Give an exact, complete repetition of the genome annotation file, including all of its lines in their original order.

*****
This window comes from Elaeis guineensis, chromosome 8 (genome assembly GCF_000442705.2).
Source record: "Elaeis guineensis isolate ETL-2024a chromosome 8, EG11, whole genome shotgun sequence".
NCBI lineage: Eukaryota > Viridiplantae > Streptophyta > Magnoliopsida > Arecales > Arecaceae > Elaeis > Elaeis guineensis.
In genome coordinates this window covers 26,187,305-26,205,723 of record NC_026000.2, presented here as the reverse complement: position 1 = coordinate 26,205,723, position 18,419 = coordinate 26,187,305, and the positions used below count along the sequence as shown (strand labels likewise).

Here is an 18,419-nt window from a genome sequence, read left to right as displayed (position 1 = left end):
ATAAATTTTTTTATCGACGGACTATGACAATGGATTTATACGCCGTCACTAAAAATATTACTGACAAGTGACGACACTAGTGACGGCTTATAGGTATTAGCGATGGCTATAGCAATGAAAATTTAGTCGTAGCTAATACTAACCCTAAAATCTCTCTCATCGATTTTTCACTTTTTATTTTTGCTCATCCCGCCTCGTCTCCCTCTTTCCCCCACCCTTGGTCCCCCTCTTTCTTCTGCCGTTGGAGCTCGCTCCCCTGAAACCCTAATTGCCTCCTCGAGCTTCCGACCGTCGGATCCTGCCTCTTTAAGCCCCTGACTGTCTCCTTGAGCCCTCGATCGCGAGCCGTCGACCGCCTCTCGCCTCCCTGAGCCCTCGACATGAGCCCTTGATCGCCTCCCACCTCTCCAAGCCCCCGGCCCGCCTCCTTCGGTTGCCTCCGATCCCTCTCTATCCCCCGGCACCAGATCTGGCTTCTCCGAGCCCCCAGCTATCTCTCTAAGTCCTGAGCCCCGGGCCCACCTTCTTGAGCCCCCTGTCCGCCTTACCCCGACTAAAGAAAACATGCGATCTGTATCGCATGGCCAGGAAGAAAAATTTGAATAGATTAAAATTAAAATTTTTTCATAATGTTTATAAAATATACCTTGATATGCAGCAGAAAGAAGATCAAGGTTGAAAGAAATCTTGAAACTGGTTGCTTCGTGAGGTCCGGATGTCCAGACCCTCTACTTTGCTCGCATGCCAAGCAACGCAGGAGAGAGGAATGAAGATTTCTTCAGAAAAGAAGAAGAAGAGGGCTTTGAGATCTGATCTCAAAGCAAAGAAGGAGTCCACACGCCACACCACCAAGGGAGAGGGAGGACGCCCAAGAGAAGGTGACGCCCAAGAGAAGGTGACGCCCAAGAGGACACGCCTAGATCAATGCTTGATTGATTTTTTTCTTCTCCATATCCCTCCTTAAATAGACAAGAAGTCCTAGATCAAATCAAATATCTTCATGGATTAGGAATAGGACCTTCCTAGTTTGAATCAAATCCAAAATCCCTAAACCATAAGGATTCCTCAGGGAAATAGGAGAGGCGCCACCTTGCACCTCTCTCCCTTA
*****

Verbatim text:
This window comes from Elaeis guineensis, chromosome 8 (genome assembly GCF_000442705.2).
Source record: "Elaeis guineensis isolate ETL-2024a chromosome 8, EG11, whole genome shotgun sequence".
NCBI lineage: Eukaryota > Viridiplantae > Streptophyta > Magnoliopsida > Arecales > Arecaceae > Elaeis > Elaeis guineensis.
In genome coordinates this window covers 26,187,305-26,205,723 of record NC_026000.2, presented here as the reverse complement: position 1 = coordinate 26,205,723, position 18,419 = coordinate 26,187,305, and the positions used below count along the sequence as shown (strand labels likewise).

Here is an 18,419-nt window from a genome sequence, read left to right as displayed (position 1 = left end):
ATAAATTTTTTTATCGACGGACTATGACAATGGATTTATACGCCGTCACTAAAAATATTACTGACAAGTGACGACACTAGTGACGGCTTATAGGTATTAGCGATGGCTATAGCAATGAAAATTTAGTCGTAGCTAATACTAACCCTAAAATCTCTCTCATCGATTTTTCACTTTTTATTTTTGCTCATCCCGCCTCGTCTCCCTCTTTCCCCCACCCTTGGTCCCCCTCTTTCTTCTGCCGTTGGAGCTCGCTCCCCTGAAACCCTAATTGCCTCCTCGAGCTTCCGACCGTCGGATCCTGCCTCTTTAAGCCCCTGACTGTCTCCTTGAGCCCTCGATCGCGAGCCGTCGACCGCCTCTCGCCTCCCTGAGCCCTCGACATGAGCCCTTGATCGCCTCCCACCTCTCCAAGCCCCCGGCCCGCCTCCTTCGGTTGCCTCCGATCCCTCTCTATCCCCCGGCACCAGATCTGGCTTCTCCGAGCCCCCAGCTATCTCTCTAAGTCCTGAGCCCCGGGCCCACCTTCTTGAGCCCCCTGTCCGCCTTACCCCGACTAAAGAAAACATGCGATCTGTATCGCATGGCCAGGAAGAAAAATTTGAATAGATTAAAATTAAAATTTTTTCATAATGTTTATAAAATATACCTTGATATGCAGCAGAAAGAAGATCAAGGTTGAAAGAAATCTTGAAACTGGTTGCTTCGTGAGGTCCGGATGTCCAGACCCTCTACTTTGCTCGCATGCCAAGCAACGCAGGAGAGAGGAATGAAGATTTCTTCAGAAAAGAAGAAGAAGAGGGCTTTGAGATCTGATCTCAAAGCAAAGAAGGAGTCCACACGCCACACCACCAAGGGAGAGGGAGGACGCCCAAGAGAAGGTGACGCCCAAGAGAAGGTGACGCCCAAGAGGACACGCCTAGATCAATGCTTGATTGATTTTTTTCTTCTCCATATCCCTCCTTAAATAGACAAGAAGTCCTAGATCAAATCAAATATCTTCATGGATTAGGAATAGGACCTTCCTAGTTTGAATCAAATCCAAAATCCCTAAACCATAAGGATTCCTCAGGGAAATAGGAGAGGCGCCACCTTGCACCTCTCTCCCTTA